See more
Iretunde S.

Answered by Iretunde, Maths A Level tutor with MyTutor

1025 views

Which was the most important battle in WWII?

According to many major historians, the most important battle was the Battle of Stalingrad. Stalingrad was the place that Nazi army loose for the first time before the Nazi army had earned the status of the unbeatable something that believes and some ally generals. So, the battle of Stalingrad was the proof that Nazi could lose a fight and also has some disadvantages that before was not able to be identified. Also, Hitler lost in the Barbarossa operation a lot of elite forces as punchers battalions who lead the attack and had the famous General Guderian as a leader. Another reason that Stalingrad battle was so important is that Nazi forces lost a lot of men, tanks and airplanes attempting to conquer Stalingrad and after their defeat, the Red Amry did not have big difficulties to take back the lost lands and to push the Nazi forces back to their country.According to many major historians, the most important battle was the Battle of Stalingrad. Stalingrad was the place that Nazi army loose for the first time before the Nazi army had earned the status of the unbeatable something that believes and some ally generals. So, the battle of Stalingrad was the proof that Nazi could lose a fight and also has some disadvantages that before was not able to be identified. Also, Hitler lost in the Barbarossa operation a lot of elite forces as punchers battalions who lead the attack and had the famous General Guderian as a leader. Another reason that Stalingrad battle was so important is that Nazi forces lost a lot of men, tanks and airplanes attempting to conquer Stalingrad and after their defeat, the Red Amry did not have big difficulties to take back the lost lands and to push the Nazi forces back to their country.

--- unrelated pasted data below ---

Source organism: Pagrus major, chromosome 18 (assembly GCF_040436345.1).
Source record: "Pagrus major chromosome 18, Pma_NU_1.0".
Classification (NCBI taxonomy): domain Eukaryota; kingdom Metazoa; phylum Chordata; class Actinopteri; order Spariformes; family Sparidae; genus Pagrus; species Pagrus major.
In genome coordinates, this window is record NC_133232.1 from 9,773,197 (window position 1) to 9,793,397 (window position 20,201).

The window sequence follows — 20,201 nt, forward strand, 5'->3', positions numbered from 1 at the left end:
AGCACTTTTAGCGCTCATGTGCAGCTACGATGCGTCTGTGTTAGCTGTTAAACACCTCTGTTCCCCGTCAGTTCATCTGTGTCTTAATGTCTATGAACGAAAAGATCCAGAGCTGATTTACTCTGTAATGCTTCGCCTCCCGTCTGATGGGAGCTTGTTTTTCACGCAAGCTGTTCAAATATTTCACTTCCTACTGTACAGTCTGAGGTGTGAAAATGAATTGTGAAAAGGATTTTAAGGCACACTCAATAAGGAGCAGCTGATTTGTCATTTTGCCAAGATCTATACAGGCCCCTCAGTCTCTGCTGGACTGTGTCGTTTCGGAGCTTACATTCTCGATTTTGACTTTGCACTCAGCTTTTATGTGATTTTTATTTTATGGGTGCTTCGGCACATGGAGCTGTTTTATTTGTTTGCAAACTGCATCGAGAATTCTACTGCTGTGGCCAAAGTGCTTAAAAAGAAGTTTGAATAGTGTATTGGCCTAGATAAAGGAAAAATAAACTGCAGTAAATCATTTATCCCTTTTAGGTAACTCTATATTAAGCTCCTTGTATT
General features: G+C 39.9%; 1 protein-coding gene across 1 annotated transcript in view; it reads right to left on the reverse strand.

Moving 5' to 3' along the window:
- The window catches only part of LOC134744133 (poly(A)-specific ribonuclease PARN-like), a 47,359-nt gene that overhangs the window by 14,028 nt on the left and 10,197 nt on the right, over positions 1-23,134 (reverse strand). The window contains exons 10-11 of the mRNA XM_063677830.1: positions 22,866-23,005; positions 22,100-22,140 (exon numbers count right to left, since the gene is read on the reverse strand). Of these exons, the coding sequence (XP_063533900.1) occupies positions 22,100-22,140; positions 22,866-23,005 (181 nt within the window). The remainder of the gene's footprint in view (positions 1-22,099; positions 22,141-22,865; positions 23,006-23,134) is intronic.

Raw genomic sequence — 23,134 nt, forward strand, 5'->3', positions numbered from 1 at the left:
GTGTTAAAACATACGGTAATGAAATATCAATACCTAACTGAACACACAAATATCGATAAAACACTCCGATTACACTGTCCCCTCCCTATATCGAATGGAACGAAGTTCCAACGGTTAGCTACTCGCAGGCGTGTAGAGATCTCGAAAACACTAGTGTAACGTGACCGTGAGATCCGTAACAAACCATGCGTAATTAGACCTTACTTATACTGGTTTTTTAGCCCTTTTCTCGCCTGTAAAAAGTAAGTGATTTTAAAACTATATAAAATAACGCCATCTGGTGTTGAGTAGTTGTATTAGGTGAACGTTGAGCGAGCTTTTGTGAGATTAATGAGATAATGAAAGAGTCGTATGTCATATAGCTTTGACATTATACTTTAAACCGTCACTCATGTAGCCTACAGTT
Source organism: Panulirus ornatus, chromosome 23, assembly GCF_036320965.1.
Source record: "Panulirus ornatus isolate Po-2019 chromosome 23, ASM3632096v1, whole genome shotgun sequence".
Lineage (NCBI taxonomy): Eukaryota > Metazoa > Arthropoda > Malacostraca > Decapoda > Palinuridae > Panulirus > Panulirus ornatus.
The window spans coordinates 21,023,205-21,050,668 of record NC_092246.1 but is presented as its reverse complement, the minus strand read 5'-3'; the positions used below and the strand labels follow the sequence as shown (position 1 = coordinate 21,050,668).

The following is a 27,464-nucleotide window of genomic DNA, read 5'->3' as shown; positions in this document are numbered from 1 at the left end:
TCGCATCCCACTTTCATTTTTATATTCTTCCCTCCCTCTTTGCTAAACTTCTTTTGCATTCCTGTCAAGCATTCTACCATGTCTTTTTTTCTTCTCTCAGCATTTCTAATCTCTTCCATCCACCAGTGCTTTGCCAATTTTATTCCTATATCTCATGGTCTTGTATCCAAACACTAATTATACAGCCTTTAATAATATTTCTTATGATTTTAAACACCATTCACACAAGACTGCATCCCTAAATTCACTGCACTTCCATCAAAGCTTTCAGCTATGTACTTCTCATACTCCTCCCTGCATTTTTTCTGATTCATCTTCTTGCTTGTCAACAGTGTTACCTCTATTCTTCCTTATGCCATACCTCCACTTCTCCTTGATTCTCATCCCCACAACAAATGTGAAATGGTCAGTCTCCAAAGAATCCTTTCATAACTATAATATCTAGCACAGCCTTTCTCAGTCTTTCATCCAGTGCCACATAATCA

See more
Anastasios Odysseas T.

Answered by Anastasios Odysseas, History IB tutor with MyTutor

718 views

A bromoalkane contains 34.9% carbon and 6.60% hydrogen by mass. The rest of the mass is made up by bromine. What is the empirical formula of this molecule?

A bromoalkane is a molecule which contains bromine, carbon and hydrogen (and nothing else) and has no carbon-carbon double bonds. An empirical formula gives the simplest ratio of atoms in a molecule. Here's how I'd go about tackling this question:1) Work out the % bromine by mass: 100 - 34.9 - 6.60 = 58.5%, so this is the % mass as we are told the rest of the mass comes from bromine.2) Work out the number of moles of C, H and Br: moles of C = mass/Ar = 34.9/12 = 2.91 (we can use "% mass" as "mass" because we are simply working out a ratio of the atoms relative to each other). Similarly, moles of H = 6.60/1 = 6.60. Moles of Br = 58.5/79.9 = 0.732.3) Work out the whole number ratio of the C:H:Br. You can do this by dividing all the moles by the value for the smallest numeber of moles (i.e. 0.732 moles of bromine). So 2.91 moles of C becomes 3.98 (because 2.91/0.732 = 3.98); 6.60 moles of H becomes 9.02; 0.732 moles of Br becomes 1. As these values are all very close to whole numbers we can simply round them to the nearest, so the ratio of C:H:Br is 4:9:14) You can conclude that the empirical formula of the bromoalkane is C4H9Br
See more
Ed W.

Answered by Ed, Chemistry A Level tutor with MyTutor

1474 views
Need help with school?
Boost your grades with stress-free tuition that fits your schedule.

Your difficult questions, answered

Our tutors get asked all sorts of hard questions in their Online Lessons. They use this page to write up the most common questions so you can access them for free.

Wondering how MyTutor works?

Here's a two minute explanation.

FREQUENTLY ASKED QUESTIONS

How do we connect with a tutor?

Who are the tutors?

How much does tuition cost?

How do Online Lessons work?

How it works

mtw:mercury1:status:ok